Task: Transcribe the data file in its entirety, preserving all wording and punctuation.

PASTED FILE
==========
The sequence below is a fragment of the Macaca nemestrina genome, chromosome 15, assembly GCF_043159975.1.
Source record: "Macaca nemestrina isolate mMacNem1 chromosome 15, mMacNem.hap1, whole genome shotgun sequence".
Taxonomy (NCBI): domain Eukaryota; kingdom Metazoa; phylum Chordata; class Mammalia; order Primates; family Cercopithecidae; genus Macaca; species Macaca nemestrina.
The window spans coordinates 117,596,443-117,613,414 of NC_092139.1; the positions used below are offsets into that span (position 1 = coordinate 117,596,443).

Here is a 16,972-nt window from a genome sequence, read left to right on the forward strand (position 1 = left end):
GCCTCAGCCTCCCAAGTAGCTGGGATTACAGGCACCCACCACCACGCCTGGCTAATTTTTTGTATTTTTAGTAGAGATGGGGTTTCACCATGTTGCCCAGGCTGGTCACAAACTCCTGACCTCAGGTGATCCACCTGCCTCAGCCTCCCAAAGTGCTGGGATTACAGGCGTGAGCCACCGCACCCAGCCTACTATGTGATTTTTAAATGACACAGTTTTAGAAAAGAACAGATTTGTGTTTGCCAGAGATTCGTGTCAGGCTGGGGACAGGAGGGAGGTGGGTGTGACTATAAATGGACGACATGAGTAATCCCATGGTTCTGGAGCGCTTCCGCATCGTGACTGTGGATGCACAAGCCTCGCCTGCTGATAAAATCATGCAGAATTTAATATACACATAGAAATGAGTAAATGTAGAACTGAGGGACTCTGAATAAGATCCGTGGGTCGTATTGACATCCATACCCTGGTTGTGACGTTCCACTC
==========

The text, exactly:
The sequence below is a fragment of the Macaca nemestrina genome, chromosome 15, assembly GCF_043159975.1.
Source record: "Macaca nemestrina isolate mMacNem1 chromosome 15, mMacNem.hap1, whole genome shotgun sequence".
Taxonomy (NCBI): domain Eukaryota; kingdom Metazoa; phylum Chordata; class Mammalia; order Primates; family Cercopithecidae; genus Macaca; species Macaca nemestrina.
The window spans coordinates 117,596,443-117,613,414 of NC_092139.1; the positions used below are offsets into that span (position 1 = coordinate 117,596,443).

Here is a 16,972-nt window from a genome sequence, read left to right on the forward strand (position 1 = left end):
GCCTCAGCCTCCCAAGTAGCTGGGATTACAGGCACCCACCACCACGCCTGGCTAATTTTTTGTATTTTTAGTAGAGATGGGGTTTCACCATGTTGCCCAGGCTGGTCACAAACTCCTGACCTCAGGTGATCCACCTGCCTCAGCCTCCCAAAGTGCTGGGATTACAGGCGTGAGCCACCGCACCCAGCCTACTATGTGATTTTTAAATGACACAGTTTTAGAAAAGAACAGATTTGTGTTTGCCAGAGATTCGTGTCAGGCTGGGGACAGGAGGGAGGTGGGTGTGACTATAAATGGACGACATGAGTAATCCCATGGTTCTGGAGCGCTTCCGCATCGTGACTGTGGATGCACAAGCCTCGCCTGCTGATAAAATCATGCAGAATTTAATATACACATAGAAATGAGTAAATGTAGAACTGAGGGACTCTGAATAAGATCCGTGGGTCGTATTGACATCCATACCCTGGTTGTGACGTTCCACTC